The 2016 Para World Sailing Championships in Medemblik during the Delta Lloyd Regatta came to a thrilling conclusion on Saturday in near summer conditions with a building breeze though the day and a warm northerly providing challenging racing across the three fleets.
The 2.4 Norlin OD was up first with Heiko Kroger (GER) capitalising on his overnight lead to take his ninth world title. Next, Monika Gibes and Piotr Cichocki (POL) won the SKUD18 with a race to spare before Alphonsus Doerr, Hugh Freund and Brad Kendell (USA) won the Sonar class after an incredibly close final race that went right down to the wire.
For all of them a marker has been set down as they begin final preparations to the Rio Paralympics.
Here’s a class by class summary of the action on the final day in Medemblik.
While the other para fleets were reasonably secure the 16 boat Sonar fleet kept everyone guessing right down to the final leg. Alphonsus Doerr/Hugh Freund/Brad Kendell (USA) had led overnight twice and held a four point margin into the final day. Victory was not secure until the end of the tense final leg, with a third place enough to take the world title.
But it was a real fight to get there. A fourth in the first race of the day reduced the American lead to three points and going into the final race there were still only six points separating the top four boats. The title could still have gone to any of them. Colin Harrison/Jonathan Harris/Russell Boaden (AUS) made the best start in the final race with John Robertson/Hannah Stodel/Stephen Thomas (GBR) close behind. The Americans trailed in ninth at the top mark and make a huge recovery downwind to round third. On the final downwind the British team found a way past to win the race and take silver from the Australians who had to settle for bronze. The separation at the end between the medalists was just three points.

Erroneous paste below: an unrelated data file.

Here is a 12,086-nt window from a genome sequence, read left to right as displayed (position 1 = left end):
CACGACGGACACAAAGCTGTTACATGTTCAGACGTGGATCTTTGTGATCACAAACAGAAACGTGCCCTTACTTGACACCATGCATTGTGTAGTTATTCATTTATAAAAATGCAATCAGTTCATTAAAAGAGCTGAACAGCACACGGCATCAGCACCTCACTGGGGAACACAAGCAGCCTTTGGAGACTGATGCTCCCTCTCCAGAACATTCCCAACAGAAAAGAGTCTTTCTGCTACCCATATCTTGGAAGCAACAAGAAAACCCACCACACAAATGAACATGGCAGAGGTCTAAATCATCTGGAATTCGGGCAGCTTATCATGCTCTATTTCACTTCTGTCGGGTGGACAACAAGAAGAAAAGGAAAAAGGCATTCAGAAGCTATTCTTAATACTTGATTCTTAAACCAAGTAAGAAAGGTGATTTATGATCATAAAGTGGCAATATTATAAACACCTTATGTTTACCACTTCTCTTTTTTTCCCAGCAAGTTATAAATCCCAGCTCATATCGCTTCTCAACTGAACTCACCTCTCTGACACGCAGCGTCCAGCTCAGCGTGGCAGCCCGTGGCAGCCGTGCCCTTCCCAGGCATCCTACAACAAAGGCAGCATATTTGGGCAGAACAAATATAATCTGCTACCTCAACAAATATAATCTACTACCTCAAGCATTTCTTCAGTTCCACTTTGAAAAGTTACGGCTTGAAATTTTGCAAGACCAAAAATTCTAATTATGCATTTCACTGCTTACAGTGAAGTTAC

Kendall explained the final decisive race. “The last race of the day, last race of the regatta, we knew who we had to cover and we were happy with our start, we knew where they were. The first shift we actually didn’t sail to the right side that we wanted to and we had to fight our way back, but we did that.”
“This world championship was a very tight regatta, the world’s best were here and we are so happy with what we have done and were we are at right now.”
Doerr added, “The feeling never gets old but I haven’t done it enough to really know that feeling. I’ve been to Medemblik three times and I’ve never come away with the win, so leaving now with a trophy and the win is very validating for all the years of effort that have gone into this training.”
“It reflects what our team has been about for this entire quad, which is focussing on the training the process and not really the results, and if the results come into play the right way then so be it. And we are so fortunate and blessed to have it go our way because the fleet we sailed against is some of the best sailors I have ever sailed against. It’s great. It’s tremendous.”